Like sugar maple leaves, the fins and bellies of male brook trout turn orange in fall. Males develop an upward hook in the lower jaw as they age, called a kype. This, along with sharp, saw-like teeth, helps in battles with other males as they jostle for breeding position. Note the white markings on the front edge of this big male’s fins; the white can be used to distinguish eastern brook trout from other trout species. Photo by Robert Michelson.
People who fish tend to be poetically inclined – it probably has something to do with the hours spent in silent contemplation. And of all their piscatorial muses, the brook trout reigns supreme. Thoreau referred to them as the painted fish. Burroughs was a lifelong seeker. Perhaps the best recent compliment paid the species was by Cormac McCarthy, who ended his grueling, post-apocalyptic novel The Road – a book about a father and son limping through a ruined, colorless landscape – with the image of brook trout in a mountain stream:
Once there were brook trout in the streams in the mountains. You could see them standing in the amber current where the white edges of their fins wimpled softly in the flow. They smelled of moss in your hand. Polished and muscular and torsional. On their backs were vermiculate patterns that were maps of the world in its becoming. Maps and mazes...In the deep glens where they lived all things were older than man and they hummed of mystery.
McCarthy’s evocation of the world in its becoming is no throw-away sentiment. Brook trout were among the first colonizers back to our region after the last natural apocalypse. As the Laurentide ice sheet retreated between 8,000 and 13,000 years ago, you can imagine these cold water-loving trout at the edge of the melting ice, following the newly fissured streams into the greening hills.
Because brook trout live in water, their life cycle can seem mysterious to us terrestrial beings – which is why we’re happy that people like Robert Michelson exist. Michelson donned a wet suit and braved freezing fall temperatures to show us the brook trout’s mating rituals, then followed up in spring to capture the results of the spawn. Here’s what it looks like down there. –The Editors
Getting the Shot
The eastern brook trout is one of the most beautiful fish I have ever had the privilege to photograph, though capturing these images was a less than beautiful experience.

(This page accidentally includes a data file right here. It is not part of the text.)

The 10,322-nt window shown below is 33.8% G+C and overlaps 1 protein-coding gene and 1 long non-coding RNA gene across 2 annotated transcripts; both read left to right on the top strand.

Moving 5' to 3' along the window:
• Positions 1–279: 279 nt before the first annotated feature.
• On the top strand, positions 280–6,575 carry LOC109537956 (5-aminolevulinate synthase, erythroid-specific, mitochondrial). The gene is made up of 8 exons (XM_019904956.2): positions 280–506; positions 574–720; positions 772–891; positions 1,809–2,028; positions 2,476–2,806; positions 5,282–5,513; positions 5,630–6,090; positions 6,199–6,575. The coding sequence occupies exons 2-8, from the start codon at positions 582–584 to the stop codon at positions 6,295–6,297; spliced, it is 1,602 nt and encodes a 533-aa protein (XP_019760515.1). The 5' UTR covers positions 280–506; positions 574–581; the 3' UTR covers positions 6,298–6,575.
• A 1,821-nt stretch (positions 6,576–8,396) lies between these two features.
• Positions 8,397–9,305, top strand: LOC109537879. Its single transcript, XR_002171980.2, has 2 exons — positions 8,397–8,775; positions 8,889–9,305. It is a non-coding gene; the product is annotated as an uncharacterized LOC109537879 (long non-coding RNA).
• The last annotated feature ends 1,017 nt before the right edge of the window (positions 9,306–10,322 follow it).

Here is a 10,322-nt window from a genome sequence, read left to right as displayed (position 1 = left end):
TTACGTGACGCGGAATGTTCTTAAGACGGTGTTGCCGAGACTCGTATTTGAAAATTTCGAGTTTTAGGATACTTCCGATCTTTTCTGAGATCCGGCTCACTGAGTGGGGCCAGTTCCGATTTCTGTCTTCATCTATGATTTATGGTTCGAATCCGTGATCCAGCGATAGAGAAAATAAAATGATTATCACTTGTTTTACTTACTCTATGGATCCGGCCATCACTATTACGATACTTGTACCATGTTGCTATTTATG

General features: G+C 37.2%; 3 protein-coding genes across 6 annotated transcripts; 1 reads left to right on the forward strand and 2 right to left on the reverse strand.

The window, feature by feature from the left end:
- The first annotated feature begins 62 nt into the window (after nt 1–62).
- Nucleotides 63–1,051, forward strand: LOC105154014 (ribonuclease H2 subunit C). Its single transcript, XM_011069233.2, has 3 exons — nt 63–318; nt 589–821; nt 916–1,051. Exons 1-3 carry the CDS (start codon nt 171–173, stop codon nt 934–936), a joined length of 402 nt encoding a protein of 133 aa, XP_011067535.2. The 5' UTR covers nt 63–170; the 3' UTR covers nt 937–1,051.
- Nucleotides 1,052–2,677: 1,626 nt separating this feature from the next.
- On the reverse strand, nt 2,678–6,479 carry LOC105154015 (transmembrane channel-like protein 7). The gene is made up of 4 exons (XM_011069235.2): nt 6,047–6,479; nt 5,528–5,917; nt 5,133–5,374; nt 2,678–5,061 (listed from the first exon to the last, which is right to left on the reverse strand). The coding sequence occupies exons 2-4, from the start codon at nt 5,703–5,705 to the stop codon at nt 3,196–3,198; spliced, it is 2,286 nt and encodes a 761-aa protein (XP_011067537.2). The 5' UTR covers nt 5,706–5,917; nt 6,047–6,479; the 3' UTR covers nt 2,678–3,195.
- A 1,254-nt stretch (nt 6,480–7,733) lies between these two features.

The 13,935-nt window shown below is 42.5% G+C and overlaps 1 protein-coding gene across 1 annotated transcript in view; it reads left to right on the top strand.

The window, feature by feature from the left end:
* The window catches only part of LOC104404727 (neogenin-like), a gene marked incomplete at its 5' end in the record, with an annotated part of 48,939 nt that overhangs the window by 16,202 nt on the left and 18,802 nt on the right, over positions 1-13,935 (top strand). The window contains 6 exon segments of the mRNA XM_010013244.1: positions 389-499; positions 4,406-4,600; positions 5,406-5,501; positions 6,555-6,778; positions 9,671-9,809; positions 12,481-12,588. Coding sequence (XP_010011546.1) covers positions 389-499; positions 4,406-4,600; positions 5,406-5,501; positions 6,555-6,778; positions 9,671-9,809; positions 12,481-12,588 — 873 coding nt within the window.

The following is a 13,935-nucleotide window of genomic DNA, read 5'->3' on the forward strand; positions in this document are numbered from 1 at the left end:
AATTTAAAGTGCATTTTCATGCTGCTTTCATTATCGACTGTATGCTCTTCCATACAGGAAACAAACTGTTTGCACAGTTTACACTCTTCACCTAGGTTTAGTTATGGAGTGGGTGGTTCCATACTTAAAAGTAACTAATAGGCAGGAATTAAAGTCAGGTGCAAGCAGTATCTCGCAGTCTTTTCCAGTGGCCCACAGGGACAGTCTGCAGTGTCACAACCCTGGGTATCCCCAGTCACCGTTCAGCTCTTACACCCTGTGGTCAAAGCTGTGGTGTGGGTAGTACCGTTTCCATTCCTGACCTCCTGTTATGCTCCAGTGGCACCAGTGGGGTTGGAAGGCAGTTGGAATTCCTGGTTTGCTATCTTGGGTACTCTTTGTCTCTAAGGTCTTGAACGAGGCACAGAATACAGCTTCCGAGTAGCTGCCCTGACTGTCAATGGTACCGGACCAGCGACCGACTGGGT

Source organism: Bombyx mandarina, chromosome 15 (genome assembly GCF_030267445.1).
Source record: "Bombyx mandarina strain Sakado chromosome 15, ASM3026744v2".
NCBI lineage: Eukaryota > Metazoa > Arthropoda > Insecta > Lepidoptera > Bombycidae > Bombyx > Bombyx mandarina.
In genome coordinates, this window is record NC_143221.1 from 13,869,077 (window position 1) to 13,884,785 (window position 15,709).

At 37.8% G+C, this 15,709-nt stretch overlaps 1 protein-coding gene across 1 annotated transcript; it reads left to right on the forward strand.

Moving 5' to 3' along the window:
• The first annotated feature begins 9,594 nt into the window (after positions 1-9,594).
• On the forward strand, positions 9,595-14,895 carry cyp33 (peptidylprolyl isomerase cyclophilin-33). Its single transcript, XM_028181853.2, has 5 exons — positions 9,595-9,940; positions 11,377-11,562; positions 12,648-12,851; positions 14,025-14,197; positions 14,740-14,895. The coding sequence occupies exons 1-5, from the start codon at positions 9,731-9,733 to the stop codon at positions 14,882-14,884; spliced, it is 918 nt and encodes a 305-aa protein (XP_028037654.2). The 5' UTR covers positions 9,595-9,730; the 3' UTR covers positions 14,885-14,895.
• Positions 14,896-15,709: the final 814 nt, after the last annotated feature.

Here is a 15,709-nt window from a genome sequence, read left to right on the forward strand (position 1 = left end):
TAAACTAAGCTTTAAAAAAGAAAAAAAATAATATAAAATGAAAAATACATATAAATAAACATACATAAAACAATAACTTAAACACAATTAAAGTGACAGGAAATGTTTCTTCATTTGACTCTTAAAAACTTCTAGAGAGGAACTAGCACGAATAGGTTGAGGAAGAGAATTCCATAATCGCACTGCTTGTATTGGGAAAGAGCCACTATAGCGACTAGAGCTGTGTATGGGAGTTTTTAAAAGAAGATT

The saga began with a 2009 trip to northern New Hampshire during Columbus Day weekend – peak spawning time according to biologists from New Hampshire Fish and Game. It was an unseasonably raw day when I left my home in Massachusetts; five hours later, I arrived at the Dead Diamond River in Coös County to find four inches of snow and temperatures in the upper 20s.
I climbed down a very steep embankment with my heavy underwater cameras and snorkeling gear (difficult even in dry conditions) and slipped into the river. It didn’t take me long to see that, on account of the cold, all of the brook trout had left the spawning area early. The following day, I was guided to several other small brooks in the region and found only one three-inch brook trout. A third day was spent diving in a newly restored section of Nash Stream, only to find nothing but more cold water – beautiful area, but no fish!
At this point, I began to panic – where and how was I going to capture spawning? There was a small brook in central New Hampshire with a spawning population of trout that I knew of, so I pinned my hopes there.
Fast forward to the second week in November – it was snowing and very cold. My wife and I had traveled to the stream six times looking for “the shot.” After about four hours in 42° water, I’d lost feeling in the area around my mouth where I was biting down on the snorkel and decided to take a break. My wife, who’d been patrolling the shore, said, “They’re doing something over here. Get back in the water. We are not coming back up here again this year.” Call it luck or the power of wifely persuasion, but shortly thereafter I captured the images you see here.